Charles Drago Wrote:The following is my "Introduction" to A Certain Arrogance: U.S. Intelligence's Manipulation of Religious Groups and Individuals in Two World Wars and the Cold War -- and the Sacrificing of Lee Harvey Oswald (2006; The Iron Sites Press), by the late George Michael Evica, PhD... to muster the courage to ask questions and the strength to endure answers.

Within the pages of A Certain Arrogance, George Michael Evica leads by example.

I'm part way through this, and richly rewarding it has proved already.

The pages given over to the Noel Field affair/Operation Splinter Factor (OSF) are worth the price of admission in and of themselves. They go to the heart of the myth of "roll back" and shed revealing light on the true nature of US objectives, strategies and tactics.

In brief, OSF was designed to preserve and maintain the status quo in post-WWII Europe. The rhetoric of liberation was for suckers. The lessons for those seeking to comprehend US policy in late-1950s Cuba and beyond are direct and profound.

Evica might usefully have looked at Beria's programme of reform in the immediate post-Stalin era: OSF was in large measure designed to shape the post-Stalin succession to thwart those within the Soviet elite who realised the dead-end into which the Party and the Red Army had, under the curious figure of the grotesque Stalin, driven the colossus.

Paul
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#3
Thanks, Paul.

Please do continue your review when time permits.

FYI, I'm working with George Michael's estate and a major publisher to bring out an updated version of ACA in 2009.
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#4
Charles Drago Wrote:Thanks, Paul.

Please do continue your review when time permits.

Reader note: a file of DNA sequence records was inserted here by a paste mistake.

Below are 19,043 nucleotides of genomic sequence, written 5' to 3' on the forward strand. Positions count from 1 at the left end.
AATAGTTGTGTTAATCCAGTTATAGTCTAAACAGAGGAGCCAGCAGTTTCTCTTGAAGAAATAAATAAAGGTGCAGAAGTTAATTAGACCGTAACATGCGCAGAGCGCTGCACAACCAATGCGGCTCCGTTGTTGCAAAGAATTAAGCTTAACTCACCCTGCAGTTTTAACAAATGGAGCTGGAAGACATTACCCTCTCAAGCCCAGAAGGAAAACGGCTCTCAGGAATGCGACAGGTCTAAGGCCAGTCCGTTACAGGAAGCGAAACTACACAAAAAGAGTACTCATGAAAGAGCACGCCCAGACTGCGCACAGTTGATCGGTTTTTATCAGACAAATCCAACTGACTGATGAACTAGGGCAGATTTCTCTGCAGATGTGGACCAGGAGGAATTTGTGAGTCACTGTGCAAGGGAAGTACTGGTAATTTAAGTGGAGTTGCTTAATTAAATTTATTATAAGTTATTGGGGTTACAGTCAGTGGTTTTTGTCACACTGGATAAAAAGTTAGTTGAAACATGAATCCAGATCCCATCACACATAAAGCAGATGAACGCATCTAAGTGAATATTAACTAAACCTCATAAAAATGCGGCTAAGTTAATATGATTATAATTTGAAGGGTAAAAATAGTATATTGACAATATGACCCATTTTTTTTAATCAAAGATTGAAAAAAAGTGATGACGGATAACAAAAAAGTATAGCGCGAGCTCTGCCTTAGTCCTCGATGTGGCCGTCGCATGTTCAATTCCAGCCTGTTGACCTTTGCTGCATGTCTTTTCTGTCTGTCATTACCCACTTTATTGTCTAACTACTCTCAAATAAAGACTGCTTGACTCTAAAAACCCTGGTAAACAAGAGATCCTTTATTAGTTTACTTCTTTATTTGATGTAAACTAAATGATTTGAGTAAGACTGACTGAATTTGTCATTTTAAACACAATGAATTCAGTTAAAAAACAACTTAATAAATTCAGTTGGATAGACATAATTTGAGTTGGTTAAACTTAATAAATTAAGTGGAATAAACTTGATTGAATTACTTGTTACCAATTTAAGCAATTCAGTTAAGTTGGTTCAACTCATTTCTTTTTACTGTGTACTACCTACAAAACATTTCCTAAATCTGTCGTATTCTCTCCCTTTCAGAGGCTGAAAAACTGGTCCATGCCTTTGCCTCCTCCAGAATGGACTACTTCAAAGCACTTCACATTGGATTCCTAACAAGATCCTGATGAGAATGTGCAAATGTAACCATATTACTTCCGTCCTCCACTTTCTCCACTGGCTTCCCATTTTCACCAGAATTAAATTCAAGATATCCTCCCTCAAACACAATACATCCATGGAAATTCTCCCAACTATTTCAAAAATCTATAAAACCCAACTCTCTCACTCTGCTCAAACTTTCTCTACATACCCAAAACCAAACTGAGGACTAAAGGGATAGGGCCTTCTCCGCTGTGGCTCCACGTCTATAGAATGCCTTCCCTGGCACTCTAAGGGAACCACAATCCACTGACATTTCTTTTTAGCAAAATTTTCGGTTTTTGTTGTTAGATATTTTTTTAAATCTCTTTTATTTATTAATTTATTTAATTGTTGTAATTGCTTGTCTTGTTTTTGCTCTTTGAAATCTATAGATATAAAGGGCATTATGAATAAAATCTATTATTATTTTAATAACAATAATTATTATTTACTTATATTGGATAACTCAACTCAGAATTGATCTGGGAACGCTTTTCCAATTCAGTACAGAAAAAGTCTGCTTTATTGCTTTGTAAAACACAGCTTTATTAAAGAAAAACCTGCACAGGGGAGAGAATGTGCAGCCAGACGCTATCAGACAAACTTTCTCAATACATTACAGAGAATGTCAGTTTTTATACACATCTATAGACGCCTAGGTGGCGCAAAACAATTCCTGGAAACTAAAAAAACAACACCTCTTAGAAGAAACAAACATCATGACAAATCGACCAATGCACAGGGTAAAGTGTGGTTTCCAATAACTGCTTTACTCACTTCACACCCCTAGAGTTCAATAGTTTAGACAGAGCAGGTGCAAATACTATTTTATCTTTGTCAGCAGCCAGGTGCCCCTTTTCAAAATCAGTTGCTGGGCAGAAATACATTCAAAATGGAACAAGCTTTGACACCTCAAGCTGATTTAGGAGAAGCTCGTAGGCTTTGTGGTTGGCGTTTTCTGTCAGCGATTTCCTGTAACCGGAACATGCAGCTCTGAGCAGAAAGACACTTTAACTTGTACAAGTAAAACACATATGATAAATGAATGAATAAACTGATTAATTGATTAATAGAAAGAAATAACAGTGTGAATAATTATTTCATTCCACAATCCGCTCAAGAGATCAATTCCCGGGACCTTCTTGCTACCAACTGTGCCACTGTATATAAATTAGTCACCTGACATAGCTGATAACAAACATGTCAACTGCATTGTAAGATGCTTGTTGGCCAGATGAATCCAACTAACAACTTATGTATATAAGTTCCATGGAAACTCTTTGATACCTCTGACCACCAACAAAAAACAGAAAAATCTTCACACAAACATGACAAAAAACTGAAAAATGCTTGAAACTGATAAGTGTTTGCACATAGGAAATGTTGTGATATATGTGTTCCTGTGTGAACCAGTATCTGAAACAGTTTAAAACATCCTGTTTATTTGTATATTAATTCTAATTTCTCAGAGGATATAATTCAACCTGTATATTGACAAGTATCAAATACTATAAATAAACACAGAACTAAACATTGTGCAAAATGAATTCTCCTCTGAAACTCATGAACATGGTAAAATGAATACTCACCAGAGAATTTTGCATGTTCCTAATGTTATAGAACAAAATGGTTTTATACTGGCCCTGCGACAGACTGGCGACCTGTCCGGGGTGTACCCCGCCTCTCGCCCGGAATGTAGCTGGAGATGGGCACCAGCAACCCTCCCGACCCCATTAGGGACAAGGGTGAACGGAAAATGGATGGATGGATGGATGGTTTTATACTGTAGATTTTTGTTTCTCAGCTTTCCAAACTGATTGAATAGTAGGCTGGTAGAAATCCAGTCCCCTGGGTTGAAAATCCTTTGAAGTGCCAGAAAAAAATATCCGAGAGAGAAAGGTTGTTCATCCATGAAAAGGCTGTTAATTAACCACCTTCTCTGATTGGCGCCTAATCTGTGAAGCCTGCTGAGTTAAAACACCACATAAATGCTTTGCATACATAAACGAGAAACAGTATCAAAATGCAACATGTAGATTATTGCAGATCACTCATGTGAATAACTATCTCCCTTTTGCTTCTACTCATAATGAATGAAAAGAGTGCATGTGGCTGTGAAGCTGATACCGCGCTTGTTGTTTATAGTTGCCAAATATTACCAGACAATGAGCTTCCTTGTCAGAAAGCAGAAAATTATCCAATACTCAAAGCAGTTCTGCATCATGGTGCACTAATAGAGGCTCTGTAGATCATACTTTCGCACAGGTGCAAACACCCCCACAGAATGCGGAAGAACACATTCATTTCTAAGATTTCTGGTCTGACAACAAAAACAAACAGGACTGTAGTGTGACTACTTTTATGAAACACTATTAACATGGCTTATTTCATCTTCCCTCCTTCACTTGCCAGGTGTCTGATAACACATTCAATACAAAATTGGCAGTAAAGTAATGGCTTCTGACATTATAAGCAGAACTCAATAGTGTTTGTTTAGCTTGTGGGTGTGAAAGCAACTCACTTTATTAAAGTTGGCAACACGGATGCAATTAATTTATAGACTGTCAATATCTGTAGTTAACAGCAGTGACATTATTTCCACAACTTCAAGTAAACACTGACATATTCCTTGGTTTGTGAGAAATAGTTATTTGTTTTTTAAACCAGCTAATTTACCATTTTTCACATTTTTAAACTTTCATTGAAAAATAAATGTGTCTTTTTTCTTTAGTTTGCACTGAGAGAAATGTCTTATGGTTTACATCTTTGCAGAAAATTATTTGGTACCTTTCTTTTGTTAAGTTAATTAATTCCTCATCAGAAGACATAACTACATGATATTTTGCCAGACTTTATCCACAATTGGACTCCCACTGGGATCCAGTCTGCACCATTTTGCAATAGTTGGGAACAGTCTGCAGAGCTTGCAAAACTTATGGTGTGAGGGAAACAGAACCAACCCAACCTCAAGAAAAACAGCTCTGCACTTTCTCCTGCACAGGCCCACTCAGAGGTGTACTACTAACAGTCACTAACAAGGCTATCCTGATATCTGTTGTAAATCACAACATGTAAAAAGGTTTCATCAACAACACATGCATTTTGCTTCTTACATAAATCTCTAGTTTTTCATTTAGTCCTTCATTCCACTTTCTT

FYI, I'm working with George Michael's estate and a major publisher to bring out an updated version of ACA in 2009.

Do take a look at the figures targeted by the CIA's OSF - reformists, almost to a man, with Beria as their main patron. The Berlin "Uprising" represented a classic confluence of interest, with East Germany party, Red Army and the Agency united in the desire to destroy economic reform and political liberalization, not merely in Russian-controlled Germany, but throughout eastern Europe, each for their own complex of self-interested reasons. The dead give-away, from the point of exposing the hypocrisy and deceit of the East German party establishment, was the subsequent sustained campaign to point the finger at CIC, not the Agency.

Once one sees clearly what it was that Beria was attempting, we see immediately that Gorbachev's campaign of reform did not arise ex nihilo, but was firmly rooted within the divisions within the Soviet elite of the late 1940s and early 1950s. Gorby got the boot, by the way, not for rushing through reform, but for resisting it: He wanted to preserve the Union. The ascendant Chekists did not.

Paul
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#5
Paul Rigby Wrote:Gorbachev's campaign of reform did not arise ex nihilo, but was firmly rooted within the divisions within the Soviet elite of the late 1940s and early 1950s.
Paul

Much to think about here.

For the moment, know that your sense of divisions within ostensibly monolithic constructs is key to understanding the deeper political complexities of broader (hemispheric, etc.) ideological conflicts.

An example: To view post-revolutionary Cuba as an ideologically coherent state is to misapprehend -- fatally -- the forces whose conflicting agendas and the battles they engendered remain the focus of our attention now.